It is nice to see Philip R. Davies (Memories of Ancient Israel) hit this one head on, page 134:
. . . verdicts of reliability or unreliability are morally equal.
Those in favor of the reliability approach sometimes imply that belief and trust are virtuous, while doubt and mistrust are bad.
Analogies . . .
. . . it is a legal principle in most countries that an accused person is deemed innocent until or unless proven guilty. However, “historically unreliable” should not be equated with “guilty” unless one assumes that the biblical narratives are legally obliged to be historically accurate.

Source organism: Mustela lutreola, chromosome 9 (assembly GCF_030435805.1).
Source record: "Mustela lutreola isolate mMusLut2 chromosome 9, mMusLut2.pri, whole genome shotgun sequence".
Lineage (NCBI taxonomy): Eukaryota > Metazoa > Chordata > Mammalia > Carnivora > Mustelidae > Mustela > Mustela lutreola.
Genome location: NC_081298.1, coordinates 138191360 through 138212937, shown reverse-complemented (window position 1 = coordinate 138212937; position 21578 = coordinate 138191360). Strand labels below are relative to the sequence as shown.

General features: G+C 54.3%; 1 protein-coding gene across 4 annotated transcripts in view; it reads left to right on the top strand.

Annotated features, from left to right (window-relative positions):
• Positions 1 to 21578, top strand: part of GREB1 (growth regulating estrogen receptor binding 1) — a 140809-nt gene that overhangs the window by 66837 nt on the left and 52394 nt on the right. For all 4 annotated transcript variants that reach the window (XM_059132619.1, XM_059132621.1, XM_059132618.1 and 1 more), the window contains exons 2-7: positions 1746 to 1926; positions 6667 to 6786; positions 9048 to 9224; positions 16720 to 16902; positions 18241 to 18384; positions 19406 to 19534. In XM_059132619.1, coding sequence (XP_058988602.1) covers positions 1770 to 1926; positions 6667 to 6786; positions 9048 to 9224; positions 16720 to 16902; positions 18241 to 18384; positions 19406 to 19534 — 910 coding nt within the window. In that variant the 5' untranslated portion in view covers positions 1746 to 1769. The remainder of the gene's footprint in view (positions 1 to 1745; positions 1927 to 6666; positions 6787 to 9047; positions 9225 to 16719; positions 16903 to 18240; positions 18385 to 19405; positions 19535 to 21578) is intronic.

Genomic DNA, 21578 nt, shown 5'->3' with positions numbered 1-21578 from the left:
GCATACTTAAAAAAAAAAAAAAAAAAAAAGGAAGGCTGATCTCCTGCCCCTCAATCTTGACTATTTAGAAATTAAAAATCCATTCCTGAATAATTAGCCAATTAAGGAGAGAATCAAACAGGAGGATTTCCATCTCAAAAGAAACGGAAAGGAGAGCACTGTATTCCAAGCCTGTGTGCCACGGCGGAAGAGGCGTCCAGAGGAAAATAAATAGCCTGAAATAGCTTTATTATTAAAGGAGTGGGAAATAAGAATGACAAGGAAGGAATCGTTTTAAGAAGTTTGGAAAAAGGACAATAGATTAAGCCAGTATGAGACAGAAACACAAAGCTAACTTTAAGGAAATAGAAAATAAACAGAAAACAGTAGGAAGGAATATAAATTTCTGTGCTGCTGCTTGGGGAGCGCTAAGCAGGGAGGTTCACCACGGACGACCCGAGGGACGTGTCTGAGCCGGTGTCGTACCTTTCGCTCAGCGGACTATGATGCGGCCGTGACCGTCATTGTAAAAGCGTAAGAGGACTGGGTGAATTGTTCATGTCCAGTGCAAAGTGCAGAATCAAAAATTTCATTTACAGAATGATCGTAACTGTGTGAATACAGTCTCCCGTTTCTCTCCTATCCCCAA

. . . in law a single uncorroborated testimony may be accepted (if on oath), though ironically enough biblical and Jewish law requires two witnesses, implying a single witness should not be trusted.
. . . in investigative . . . journalism . . . checking sources for corroboration is a matter of procedure, and doubting what one is being old (especially by politicians and public relations staff) is a standard attitude.
. . . the sensationalist press is generally unconcerned about these things and likes good stories.
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